There’s a line in the review that I find interesting: “…often women were in the story to present opportunities for the man to demonstrate tenderness”. The other side of that I guess is that often women are in the story just to present opportunities for the man to demonstrate brutality, aggression, inadequacy, redemption — it’s all about them.
But it is a little like when health groups started calling out movie directors for their use of cigarettes to demonstrate that the character was a rebel, had a death wish, had thoroughly enjoyed a romp in bed or whatever. It’s lazy character development through prop not plot, whether you are using a cigarette or a woman.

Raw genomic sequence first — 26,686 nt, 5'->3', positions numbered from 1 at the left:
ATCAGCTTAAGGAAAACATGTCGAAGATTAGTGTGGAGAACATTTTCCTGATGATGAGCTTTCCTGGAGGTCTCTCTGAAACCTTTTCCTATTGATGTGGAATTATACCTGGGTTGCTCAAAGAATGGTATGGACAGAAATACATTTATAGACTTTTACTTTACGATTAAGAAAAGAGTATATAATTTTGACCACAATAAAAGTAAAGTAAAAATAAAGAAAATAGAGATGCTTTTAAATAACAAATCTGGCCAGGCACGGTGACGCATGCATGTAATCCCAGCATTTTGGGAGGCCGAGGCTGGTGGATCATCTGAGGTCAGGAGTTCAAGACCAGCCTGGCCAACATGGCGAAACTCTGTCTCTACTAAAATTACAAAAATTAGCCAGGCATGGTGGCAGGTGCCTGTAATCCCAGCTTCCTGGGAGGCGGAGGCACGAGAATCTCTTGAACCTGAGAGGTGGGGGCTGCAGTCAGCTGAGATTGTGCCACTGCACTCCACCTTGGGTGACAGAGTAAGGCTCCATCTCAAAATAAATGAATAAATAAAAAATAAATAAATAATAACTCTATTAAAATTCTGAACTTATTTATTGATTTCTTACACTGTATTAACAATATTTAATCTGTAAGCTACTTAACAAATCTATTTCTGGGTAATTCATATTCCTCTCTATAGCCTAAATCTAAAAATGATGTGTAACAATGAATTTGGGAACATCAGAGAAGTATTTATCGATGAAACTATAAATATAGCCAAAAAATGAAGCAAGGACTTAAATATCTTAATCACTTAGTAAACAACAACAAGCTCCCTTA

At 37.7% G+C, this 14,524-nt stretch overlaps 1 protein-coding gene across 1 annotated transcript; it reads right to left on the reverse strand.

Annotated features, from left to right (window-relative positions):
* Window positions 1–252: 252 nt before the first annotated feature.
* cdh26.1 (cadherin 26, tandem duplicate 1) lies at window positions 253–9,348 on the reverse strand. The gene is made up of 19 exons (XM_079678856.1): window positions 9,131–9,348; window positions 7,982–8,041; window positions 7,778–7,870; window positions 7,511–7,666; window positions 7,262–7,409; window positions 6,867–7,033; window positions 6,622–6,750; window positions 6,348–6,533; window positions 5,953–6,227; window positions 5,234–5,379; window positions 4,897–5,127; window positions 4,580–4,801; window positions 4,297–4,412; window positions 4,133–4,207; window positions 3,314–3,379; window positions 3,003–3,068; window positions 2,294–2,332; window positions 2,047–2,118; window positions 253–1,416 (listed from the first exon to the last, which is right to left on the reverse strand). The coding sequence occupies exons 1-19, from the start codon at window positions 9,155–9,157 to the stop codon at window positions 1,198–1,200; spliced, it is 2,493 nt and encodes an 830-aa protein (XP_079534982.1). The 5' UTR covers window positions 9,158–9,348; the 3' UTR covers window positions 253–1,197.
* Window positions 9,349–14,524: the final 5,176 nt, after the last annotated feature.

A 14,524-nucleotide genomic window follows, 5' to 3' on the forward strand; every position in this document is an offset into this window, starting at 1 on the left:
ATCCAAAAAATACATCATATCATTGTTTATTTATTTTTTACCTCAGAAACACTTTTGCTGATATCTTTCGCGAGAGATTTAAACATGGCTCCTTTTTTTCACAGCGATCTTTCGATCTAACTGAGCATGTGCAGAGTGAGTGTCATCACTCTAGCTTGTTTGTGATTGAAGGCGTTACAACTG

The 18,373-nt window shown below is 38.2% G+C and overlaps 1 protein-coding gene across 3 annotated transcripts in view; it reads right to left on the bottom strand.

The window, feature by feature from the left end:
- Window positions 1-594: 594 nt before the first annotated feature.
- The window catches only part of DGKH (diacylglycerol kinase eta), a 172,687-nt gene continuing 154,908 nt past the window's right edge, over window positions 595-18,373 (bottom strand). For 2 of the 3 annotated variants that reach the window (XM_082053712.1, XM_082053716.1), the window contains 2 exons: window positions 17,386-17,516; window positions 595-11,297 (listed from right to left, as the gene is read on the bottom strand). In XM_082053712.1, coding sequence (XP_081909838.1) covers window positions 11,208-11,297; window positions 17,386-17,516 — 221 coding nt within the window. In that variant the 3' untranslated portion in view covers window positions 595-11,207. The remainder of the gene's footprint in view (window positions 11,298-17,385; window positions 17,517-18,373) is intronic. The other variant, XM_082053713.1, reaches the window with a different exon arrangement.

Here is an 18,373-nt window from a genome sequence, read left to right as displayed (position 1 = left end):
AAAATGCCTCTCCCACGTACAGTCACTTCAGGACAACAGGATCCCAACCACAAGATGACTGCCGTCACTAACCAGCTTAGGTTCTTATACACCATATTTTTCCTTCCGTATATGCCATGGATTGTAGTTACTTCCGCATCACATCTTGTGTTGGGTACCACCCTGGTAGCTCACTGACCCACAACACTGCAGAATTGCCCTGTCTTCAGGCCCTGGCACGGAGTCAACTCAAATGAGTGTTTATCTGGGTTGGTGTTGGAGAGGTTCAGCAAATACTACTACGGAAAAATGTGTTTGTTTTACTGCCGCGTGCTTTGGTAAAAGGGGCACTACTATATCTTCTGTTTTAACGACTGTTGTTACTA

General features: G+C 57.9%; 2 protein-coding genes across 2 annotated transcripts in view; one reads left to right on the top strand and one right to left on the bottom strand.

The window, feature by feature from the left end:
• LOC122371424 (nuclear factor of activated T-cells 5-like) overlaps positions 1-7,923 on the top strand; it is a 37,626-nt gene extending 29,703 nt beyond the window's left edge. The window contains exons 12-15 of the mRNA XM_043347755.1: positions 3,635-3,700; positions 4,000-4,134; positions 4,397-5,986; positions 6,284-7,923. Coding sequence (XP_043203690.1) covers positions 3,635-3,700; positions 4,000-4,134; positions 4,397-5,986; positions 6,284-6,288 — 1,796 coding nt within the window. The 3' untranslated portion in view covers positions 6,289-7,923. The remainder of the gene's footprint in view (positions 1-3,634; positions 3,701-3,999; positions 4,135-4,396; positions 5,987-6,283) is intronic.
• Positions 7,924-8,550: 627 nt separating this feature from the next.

Claire could never be a prop. Therefore when Jamie beats her, the character development does not occur because he hits ‘a woman’ but that he believes it is both right and HIS right to curb his wife’s behaviour that way. And then Claire shows him that it isn’t. That’s a much richer and interesting storyline than what we are used to hearing, and it is something that lasts throughout the books — from the nettle scene (which I personally dislike but can perhaps understand) to the occasions where he wants to shake her and she wants to slap him.
The physicality of the characters is always intense, whether in passion or fury, and part of what makes them so compelling is how they bring each other back from the brink of violence.